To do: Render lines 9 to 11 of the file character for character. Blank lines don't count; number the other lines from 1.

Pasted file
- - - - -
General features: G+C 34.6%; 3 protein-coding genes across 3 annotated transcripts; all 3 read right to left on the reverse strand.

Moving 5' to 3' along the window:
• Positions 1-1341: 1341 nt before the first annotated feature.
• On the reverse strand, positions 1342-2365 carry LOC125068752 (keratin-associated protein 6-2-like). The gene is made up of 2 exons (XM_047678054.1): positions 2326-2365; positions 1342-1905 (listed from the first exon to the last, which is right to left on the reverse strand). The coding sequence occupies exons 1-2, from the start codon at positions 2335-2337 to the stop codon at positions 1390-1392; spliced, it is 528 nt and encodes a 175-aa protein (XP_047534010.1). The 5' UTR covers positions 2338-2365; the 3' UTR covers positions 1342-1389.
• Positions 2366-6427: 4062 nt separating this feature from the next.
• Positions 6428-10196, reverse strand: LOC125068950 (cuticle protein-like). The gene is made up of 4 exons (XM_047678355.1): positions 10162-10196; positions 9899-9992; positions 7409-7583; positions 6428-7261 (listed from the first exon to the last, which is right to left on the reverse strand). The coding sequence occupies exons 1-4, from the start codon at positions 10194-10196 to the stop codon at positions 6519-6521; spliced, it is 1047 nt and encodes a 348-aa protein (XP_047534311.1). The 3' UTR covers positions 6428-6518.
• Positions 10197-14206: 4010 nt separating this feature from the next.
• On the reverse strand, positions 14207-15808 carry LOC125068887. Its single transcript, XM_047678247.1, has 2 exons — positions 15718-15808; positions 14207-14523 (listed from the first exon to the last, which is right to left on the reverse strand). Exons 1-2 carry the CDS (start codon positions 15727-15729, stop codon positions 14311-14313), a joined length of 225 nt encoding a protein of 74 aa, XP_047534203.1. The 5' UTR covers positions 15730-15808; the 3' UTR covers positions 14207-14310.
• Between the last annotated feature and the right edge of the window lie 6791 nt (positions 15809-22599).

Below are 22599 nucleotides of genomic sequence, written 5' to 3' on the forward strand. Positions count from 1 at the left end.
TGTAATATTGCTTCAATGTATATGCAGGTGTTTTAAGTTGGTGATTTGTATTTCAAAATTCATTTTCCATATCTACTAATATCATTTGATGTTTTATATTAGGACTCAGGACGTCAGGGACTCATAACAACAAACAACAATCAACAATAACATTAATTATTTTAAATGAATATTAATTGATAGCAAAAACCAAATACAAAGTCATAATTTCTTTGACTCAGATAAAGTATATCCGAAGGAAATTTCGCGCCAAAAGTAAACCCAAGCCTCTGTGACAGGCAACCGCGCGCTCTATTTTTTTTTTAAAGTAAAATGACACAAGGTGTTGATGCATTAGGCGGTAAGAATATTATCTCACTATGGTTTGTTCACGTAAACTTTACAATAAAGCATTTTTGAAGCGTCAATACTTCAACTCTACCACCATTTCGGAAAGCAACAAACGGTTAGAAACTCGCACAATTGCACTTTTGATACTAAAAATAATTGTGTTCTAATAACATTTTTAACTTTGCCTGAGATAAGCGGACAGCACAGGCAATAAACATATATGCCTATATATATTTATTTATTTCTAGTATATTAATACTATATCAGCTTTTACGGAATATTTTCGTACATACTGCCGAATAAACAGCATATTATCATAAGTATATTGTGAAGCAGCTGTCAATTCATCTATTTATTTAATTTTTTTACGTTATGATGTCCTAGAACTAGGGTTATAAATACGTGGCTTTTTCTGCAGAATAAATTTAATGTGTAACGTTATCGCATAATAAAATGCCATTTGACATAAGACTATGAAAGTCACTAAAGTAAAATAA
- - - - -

• Between the last annotated feature and the right edge of the window lie 6791 nt (positions 15809-22599).

Below are 22599 nucleotides of genomic sequence, written 5' to 3' on the forward strand. Positions count from 1 at the left end.
TGTAATATTGCTTCAATGTATATGCAGGTGTTTTAAGTTGGTGATTTGTATTTCAAAATTCATTTTCCATATCTACTAATATCATTTGATGTTTTATATTAGGACTCAGGACGTCAGGGACTCATAACAACAAACAACAATCAACAATAACATTAATTATTTTAAATGAATATTAATTGATAGCAAAAACCAAATACAAAGTCATAATTTCTTTGACTCAGATAAAGTATATCCGAAGGAAATTTCGCGCCAAAAGTAAACCCAAGCCTCTGTGACAGGCAACCGCGCGCTCTATTTTTTTTTTAAAGTAAAATGACACAAGGTGTTGATGCATTAGGCGGTAAGAATATTATCTCACTATGGTTTGTTCACGTAAACTTTACAATAAAGCATTTTTGAAGCGTCAATACTTCAACTCTACCACCATTTCGGAAAGCAACAAACGGTTAGAAACTCGCACAATTGCACTTTTGATACTAAAAATAATTGTGTTCTAATAACATTTTTAACTTTGCCTGAGATAAGCGGACAGCACAGGCAATAAACATATATGCCTATATATATTTATTTATTTCTAGTATATTAATACTATATCAGCTTTTACGGAATATTTTCGTACATACTGCCGAATAAACAGCATATTATCATAAGTATATTGTGAAGCAGCTGTCAATTCATCTATTTATTTAATTTTTTTACGTTATGATGTCCTAGAACTAGGGTTATAAATACGTGGCTTTTTCTGCAGAATAAATTTAATGTGTAACGTTATCGCATAATAAAATGCCATTTGACATAAGACTATGAAAGTCACTAAAGTAAAATAA